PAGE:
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There are many good tutorials about Dependency Injection (DI) out there (see links below) so i won’t bother you with yet another tutorial. Instead I will try to explain why DI is useful.

Dependency Injection is an evolution of the Factory pattern and can be done by hand or using a framework. It is basically an automated way to initialise a graph of objects. Say that you have a class with the following structure:

class Run
public GeneralSettings Settings;
public FitnessFunction Fitness;
public FunctionSet Functions;

Everytime you need to initialise an object of this type you need to write something like:

Run run = new Run();
run. Settings = new GeneralSettings();
run. Fitness = new FitnessFunction ();
run. Functions = new FunctionSet ();

If you use a Dependency Injection framework this code can be replaced by configuration either in an XML file or in code in a central location. So every time you need a Job object you write instead:

Run run = (Run)Context.Get(“MyRunImplementationV5.0”);

And the framework will give you a brand new object with all its children initialised and ready for use. You may say that you might as well use the Factory pattern instead where you might right code like this:

Run run = Run.Get();

This is absolutely valid, but you would have to write the factory yourself. That may not be a big deal, so, for the sake of the argument let’s change our class to:

class Run
public IRunInformation Settings;
public IRunInformation Fitness;
public IRunInformation FunctionSet;

This is exactly the same class but now we have an interface that exposes Run Information in a neutral fashion. We can say that our implementations are decoupled from the Run implementation, or can we? Assuming that GeneralSettings, FitnessFunction and FunctionSet implement IRunInformation, our code would have not changed much. If we used the Factory pattern our factory method could be:

public static Job Get()
Run run = new Run();
run. Settings = new GeneralSettings();
run. Fitness = new FitnessFunction ();
run. FunctionSet = new FunctionSet ();

return run;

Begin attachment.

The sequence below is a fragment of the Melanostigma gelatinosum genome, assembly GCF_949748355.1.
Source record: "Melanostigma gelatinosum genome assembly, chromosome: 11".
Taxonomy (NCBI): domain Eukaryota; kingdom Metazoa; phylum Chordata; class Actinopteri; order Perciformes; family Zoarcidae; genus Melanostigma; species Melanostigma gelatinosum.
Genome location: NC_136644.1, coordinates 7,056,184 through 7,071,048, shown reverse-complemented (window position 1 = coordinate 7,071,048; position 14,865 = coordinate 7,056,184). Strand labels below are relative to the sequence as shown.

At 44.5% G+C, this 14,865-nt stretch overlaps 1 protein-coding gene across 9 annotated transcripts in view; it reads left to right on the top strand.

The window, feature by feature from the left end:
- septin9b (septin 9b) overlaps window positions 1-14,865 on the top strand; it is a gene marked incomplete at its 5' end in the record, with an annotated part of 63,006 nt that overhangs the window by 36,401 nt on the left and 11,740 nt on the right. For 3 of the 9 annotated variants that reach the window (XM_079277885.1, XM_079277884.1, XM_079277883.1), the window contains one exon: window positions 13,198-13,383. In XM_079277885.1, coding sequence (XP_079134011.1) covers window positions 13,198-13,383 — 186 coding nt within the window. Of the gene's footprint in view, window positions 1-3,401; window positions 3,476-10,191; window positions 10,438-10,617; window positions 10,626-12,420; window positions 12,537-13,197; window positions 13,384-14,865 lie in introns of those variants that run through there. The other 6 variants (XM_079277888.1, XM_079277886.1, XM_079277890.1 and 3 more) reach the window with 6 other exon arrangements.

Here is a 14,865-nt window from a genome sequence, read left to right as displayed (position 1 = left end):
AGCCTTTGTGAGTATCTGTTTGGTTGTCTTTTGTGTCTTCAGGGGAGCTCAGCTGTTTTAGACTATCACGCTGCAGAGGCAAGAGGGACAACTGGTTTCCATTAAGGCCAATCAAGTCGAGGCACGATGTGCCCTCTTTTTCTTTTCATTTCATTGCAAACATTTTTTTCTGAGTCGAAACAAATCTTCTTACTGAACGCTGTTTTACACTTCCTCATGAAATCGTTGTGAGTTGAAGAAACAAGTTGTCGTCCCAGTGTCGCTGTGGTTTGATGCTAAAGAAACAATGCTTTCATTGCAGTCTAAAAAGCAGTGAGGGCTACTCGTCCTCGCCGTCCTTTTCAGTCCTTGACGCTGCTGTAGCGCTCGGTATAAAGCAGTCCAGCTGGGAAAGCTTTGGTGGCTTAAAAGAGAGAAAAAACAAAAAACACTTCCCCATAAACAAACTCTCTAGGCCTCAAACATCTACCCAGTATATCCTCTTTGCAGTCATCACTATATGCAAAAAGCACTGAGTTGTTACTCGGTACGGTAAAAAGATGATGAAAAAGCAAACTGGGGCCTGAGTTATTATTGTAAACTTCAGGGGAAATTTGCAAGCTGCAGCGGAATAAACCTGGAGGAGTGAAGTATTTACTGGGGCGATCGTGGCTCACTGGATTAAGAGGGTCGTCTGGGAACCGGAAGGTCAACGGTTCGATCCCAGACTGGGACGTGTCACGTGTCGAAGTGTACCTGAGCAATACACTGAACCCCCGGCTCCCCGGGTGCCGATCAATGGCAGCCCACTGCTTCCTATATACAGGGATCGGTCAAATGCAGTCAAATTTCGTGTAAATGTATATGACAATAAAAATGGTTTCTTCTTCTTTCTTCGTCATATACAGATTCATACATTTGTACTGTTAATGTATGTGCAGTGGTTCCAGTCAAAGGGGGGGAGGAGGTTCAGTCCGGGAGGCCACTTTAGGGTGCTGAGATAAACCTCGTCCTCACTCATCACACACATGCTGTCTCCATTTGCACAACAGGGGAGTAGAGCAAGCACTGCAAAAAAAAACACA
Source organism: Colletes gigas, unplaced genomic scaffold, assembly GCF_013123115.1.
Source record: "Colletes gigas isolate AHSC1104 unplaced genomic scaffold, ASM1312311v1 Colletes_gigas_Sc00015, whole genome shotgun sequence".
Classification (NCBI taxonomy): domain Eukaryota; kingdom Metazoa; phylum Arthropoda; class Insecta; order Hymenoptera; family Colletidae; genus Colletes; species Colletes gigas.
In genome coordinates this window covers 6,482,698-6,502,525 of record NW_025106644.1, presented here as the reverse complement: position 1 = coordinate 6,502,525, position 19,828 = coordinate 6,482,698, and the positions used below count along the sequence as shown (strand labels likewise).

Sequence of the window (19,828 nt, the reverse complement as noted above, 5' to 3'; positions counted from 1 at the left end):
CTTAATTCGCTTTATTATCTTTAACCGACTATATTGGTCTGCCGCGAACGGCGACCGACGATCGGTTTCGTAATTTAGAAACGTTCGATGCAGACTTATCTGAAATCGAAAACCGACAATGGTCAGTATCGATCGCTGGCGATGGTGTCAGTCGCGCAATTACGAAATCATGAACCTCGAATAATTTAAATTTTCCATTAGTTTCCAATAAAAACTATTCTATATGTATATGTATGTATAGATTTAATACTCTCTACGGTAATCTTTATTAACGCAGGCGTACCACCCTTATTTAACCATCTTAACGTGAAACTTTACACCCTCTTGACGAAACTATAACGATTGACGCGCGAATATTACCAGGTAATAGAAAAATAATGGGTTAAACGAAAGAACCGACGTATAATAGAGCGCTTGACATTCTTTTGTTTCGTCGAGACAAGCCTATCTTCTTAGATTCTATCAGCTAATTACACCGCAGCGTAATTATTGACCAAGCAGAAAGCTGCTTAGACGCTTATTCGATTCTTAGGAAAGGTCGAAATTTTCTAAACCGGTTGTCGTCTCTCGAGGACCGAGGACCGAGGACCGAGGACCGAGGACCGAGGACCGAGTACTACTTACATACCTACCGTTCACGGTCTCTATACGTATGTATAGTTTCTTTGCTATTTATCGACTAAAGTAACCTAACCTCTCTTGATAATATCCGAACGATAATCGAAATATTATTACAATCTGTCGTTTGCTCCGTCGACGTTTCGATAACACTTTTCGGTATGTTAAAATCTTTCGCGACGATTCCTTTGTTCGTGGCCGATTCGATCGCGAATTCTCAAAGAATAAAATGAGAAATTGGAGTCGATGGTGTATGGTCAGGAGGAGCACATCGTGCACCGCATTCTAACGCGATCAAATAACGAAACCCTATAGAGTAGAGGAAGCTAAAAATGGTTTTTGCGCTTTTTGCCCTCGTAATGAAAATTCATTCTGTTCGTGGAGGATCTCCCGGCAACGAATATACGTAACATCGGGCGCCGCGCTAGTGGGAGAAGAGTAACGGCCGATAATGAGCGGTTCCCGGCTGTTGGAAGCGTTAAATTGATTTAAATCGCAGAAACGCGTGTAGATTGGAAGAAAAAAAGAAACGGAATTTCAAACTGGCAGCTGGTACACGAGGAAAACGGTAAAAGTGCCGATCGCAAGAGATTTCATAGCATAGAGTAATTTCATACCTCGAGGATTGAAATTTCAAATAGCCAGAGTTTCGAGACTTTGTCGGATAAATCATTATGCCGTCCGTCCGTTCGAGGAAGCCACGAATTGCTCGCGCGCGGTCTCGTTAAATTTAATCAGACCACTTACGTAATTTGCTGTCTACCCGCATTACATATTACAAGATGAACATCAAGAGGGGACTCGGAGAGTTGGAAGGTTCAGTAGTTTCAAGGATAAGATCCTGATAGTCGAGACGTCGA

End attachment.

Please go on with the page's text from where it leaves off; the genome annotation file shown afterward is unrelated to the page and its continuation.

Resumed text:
So, if we change one of the implementers we have to recompile our Job class. There goes our decoupling… On the other hand, if we were using Spring.Net then we would still write:

Run run = (Run)Context.Get(“MyRunImplementationV5.0”);

To create new objects and we would describe the Run’s bindings in a configuration file:


When the day comes to replace V5 with V6, you change the configuration file and that’s it (might be a good idea to run all those unit tests before releasing it to production…).

Another scenario where DI is useful is when you are using mocks for testing. It is as close as it gets to plug and play testing.

Videos, Tutorials and Documentation

This is an interesting video by a guy that created a DI framework for Java (Guice). It is worth watching the first 15-20 minutes where he explains why DI is useful and compares several approaches to the problem using code examples. The explanation is language neutral: http://crazybob.org/2007/06/introduction-to-guice-video-redux.html

Inversion of Control is a more generic term for DI. This article explains it all in very good detail and from an authoritative source: http://martinfowler.com/articles/injection.html

It is always interesting to look at both sides of the fence. This is a good article questioning the use of DI: http://scruffylookingcatherder.com/archive/2007/08/07/dependency-injection.aspx

And this is a response to the article above which eventually reaches some common ground. Read the comments for the whole story: http://kohari.org/2007/08/15/defending-dependency-injection/#comment-950



Probably the largest and more out reaching of the DI frameworks. Spring goes beyond DI and covers several other interesting grounds like AOP. It started life in the Java world and may be the better tested and supported of all. It is open source and there is a company behind it (Interface 21) which survives on training and consultancy:



Ninject seems to be a very good candidate if the only thing you need for your project is DI. I haven’t tested it but the author seems quite knowledgeable. You can decide for yourself in his blog: http://kohari.org/

The main difference between Ninject and Spring is that Ninject uses code instead of XML files for the injection. It is also similar to Guice in that it uses a “fluent interface” which is a fancy name for code like this: Bind<IWeapon>().To<Sword>(); Another difference is that Ninject can be configured to use reflection or not and so can be much faster that Spring in some cases (the documentation gives more details).

This is the site where you will find a very good tutorial showing the same code with and without Ninject.


Yet another introductory article about NInject.



Unity is Microsoft’s Patterns and Practices response to the problem. It is tail chasing all the other older frameworks but with one very important advantage: it ships with PRISM. This may be the catalist to its adoption. There is a very good Unity tutorial which itself is an introduction to Dependency Injection:
Rough Notes on Unity

Final Notes

There are several discussions raging out there over which is the better way. You will have to make up your own mind and choose based on the breadth of your project. The links above cover the pros and cons of DI. As everything else, DI is not a silver bullet but a tool. I know I missed several very important frameworks (Castle comes to mind). They will be added in a future installment.